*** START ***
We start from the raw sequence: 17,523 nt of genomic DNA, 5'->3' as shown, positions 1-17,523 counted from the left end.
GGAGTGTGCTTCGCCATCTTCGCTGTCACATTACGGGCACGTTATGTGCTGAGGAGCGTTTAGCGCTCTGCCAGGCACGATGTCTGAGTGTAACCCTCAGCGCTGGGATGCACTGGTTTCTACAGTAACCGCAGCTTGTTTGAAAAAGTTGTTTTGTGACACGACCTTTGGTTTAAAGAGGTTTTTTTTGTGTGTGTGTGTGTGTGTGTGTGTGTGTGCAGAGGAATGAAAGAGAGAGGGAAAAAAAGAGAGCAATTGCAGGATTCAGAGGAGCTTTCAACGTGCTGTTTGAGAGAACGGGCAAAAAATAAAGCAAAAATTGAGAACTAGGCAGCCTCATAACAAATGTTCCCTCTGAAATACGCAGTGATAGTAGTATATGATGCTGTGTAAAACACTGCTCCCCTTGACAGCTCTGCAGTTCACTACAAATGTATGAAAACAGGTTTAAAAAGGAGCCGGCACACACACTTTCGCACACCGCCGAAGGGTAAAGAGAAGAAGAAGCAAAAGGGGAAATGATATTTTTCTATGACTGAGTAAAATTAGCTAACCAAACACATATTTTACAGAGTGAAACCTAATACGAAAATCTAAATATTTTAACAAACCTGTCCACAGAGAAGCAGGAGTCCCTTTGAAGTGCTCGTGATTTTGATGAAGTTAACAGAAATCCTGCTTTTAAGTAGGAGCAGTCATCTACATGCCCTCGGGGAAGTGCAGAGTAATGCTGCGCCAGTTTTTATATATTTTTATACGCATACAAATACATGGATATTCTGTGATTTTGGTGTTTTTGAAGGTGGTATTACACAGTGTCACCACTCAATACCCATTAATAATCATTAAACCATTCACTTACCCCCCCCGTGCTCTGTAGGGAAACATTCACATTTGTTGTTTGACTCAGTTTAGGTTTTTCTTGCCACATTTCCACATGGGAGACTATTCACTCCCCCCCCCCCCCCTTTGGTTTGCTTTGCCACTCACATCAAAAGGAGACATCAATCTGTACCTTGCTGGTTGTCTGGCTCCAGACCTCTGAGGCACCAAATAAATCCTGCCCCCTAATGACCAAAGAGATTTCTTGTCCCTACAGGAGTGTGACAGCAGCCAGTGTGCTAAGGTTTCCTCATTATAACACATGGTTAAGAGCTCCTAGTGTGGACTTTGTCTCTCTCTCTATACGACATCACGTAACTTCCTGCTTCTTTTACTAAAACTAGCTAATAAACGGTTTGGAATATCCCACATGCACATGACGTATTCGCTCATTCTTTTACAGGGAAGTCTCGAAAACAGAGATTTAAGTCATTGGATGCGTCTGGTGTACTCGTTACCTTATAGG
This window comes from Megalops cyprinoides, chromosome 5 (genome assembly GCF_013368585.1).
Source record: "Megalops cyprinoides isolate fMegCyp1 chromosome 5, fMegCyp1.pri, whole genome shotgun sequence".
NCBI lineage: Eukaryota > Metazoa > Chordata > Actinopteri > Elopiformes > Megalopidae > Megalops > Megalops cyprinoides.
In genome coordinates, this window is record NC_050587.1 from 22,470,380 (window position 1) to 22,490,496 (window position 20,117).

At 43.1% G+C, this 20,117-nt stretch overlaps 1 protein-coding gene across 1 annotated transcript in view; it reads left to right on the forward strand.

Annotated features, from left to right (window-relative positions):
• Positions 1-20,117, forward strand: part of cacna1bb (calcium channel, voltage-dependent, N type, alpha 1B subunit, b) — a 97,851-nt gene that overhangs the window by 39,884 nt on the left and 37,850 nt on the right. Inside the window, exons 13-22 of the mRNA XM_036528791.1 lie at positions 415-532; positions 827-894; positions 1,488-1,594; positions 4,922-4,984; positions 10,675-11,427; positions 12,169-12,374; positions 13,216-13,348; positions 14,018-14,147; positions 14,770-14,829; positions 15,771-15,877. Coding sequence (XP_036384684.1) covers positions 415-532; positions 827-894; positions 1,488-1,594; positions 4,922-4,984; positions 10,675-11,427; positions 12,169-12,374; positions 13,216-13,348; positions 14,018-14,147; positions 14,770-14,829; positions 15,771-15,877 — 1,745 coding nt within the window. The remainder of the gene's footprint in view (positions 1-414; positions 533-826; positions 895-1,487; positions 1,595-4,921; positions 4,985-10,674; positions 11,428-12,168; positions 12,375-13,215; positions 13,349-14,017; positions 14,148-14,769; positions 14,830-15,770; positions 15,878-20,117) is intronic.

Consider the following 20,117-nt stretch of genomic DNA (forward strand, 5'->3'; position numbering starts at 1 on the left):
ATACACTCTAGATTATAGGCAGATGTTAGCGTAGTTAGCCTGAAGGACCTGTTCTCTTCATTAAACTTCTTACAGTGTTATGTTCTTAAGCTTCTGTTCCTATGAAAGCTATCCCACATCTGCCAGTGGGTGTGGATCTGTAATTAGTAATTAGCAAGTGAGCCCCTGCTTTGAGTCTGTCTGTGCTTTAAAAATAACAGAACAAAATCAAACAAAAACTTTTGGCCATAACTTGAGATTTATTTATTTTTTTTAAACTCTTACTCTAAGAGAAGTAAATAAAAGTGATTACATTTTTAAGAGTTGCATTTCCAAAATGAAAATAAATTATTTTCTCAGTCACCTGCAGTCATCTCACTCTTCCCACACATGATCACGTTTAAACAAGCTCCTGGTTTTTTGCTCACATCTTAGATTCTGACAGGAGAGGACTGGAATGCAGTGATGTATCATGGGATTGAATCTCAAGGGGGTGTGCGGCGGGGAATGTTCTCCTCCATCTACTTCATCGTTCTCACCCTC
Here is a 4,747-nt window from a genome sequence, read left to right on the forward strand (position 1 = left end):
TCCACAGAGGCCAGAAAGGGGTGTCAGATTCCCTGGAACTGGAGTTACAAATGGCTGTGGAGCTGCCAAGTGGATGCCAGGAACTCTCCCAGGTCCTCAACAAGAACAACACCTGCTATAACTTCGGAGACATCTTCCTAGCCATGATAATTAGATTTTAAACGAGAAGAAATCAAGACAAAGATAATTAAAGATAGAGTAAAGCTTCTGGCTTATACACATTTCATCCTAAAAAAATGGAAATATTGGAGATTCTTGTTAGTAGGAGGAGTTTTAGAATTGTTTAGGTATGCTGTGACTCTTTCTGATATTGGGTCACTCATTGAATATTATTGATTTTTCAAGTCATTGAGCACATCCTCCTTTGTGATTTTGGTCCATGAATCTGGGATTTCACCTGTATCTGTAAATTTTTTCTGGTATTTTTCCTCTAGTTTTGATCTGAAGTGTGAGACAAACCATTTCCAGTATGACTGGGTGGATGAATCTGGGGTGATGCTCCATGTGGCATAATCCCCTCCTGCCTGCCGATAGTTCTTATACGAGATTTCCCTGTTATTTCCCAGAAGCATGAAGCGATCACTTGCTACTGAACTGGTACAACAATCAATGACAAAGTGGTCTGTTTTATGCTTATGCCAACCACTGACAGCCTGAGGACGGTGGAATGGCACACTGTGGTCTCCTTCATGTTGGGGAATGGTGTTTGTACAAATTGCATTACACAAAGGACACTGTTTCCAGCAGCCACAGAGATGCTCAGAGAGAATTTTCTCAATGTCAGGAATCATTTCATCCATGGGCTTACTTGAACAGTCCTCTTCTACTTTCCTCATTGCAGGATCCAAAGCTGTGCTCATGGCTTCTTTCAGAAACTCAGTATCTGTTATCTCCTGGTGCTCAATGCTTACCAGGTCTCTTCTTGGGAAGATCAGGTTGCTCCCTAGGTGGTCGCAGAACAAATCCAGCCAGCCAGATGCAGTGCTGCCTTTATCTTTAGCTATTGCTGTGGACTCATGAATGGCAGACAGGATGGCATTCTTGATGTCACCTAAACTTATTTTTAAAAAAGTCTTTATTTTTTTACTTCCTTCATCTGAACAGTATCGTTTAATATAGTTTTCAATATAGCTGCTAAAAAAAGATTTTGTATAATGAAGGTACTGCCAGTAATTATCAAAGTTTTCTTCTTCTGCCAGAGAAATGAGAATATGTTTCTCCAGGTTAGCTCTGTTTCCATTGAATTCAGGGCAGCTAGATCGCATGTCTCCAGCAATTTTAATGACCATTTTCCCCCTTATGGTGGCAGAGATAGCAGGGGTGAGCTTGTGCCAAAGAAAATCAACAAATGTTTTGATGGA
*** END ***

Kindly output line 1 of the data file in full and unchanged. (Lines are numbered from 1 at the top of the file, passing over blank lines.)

We start from the raw sequence: 17,523 nt of genomic DNA, 5'->3' as shown, positions 1-17,523 counted from the left end.